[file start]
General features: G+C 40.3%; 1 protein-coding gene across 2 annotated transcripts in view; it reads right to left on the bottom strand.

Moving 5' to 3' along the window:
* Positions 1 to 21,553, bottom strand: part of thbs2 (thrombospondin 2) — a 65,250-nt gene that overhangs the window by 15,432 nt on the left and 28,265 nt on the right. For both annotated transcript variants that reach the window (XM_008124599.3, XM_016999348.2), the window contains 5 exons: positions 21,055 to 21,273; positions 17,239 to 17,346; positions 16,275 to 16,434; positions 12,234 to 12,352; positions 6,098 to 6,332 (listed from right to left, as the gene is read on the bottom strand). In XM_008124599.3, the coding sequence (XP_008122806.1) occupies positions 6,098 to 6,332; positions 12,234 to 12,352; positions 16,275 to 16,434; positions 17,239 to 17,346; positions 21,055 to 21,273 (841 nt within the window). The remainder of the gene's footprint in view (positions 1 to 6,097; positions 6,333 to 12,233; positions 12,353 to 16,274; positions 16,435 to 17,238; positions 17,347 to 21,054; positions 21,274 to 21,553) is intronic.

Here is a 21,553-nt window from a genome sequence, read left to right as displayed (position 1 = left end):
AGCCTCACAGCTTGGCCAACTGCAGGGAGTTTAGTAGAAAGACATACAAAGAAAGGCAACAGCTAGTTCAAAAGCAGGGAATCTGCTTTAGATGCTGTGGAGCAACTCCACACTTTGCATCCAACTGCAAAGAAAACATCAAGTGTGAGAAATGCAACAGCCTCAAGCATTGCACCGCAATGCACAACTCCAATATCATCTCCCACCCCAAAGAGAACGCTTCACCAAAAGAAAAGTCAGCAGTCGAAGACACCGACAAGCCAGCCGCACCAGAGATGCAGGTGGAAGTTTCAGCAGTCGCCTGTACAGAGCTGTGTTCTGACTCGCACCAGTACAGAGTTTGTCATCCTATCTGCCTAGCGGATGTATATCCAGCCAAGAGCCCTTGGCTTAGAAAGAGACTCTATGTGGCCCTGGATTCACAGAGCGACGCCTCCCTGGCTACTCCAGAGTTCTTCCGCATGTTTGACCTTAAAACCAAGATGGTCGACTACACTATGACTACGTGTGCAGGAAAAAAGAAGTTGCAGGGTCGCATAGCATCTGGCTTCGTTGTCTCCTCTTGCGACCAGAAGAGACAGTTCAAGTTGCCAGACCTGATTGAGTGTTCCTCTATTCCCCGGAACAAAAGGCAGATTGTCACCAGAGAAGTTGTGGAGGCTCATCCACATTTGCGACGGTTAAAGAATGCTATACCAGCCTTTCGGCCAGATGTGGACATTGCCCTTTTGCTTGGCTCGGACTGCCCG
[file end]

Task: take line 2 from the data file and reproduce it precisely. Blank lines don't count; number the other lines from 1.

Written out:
Moving 5' to 3' along the window: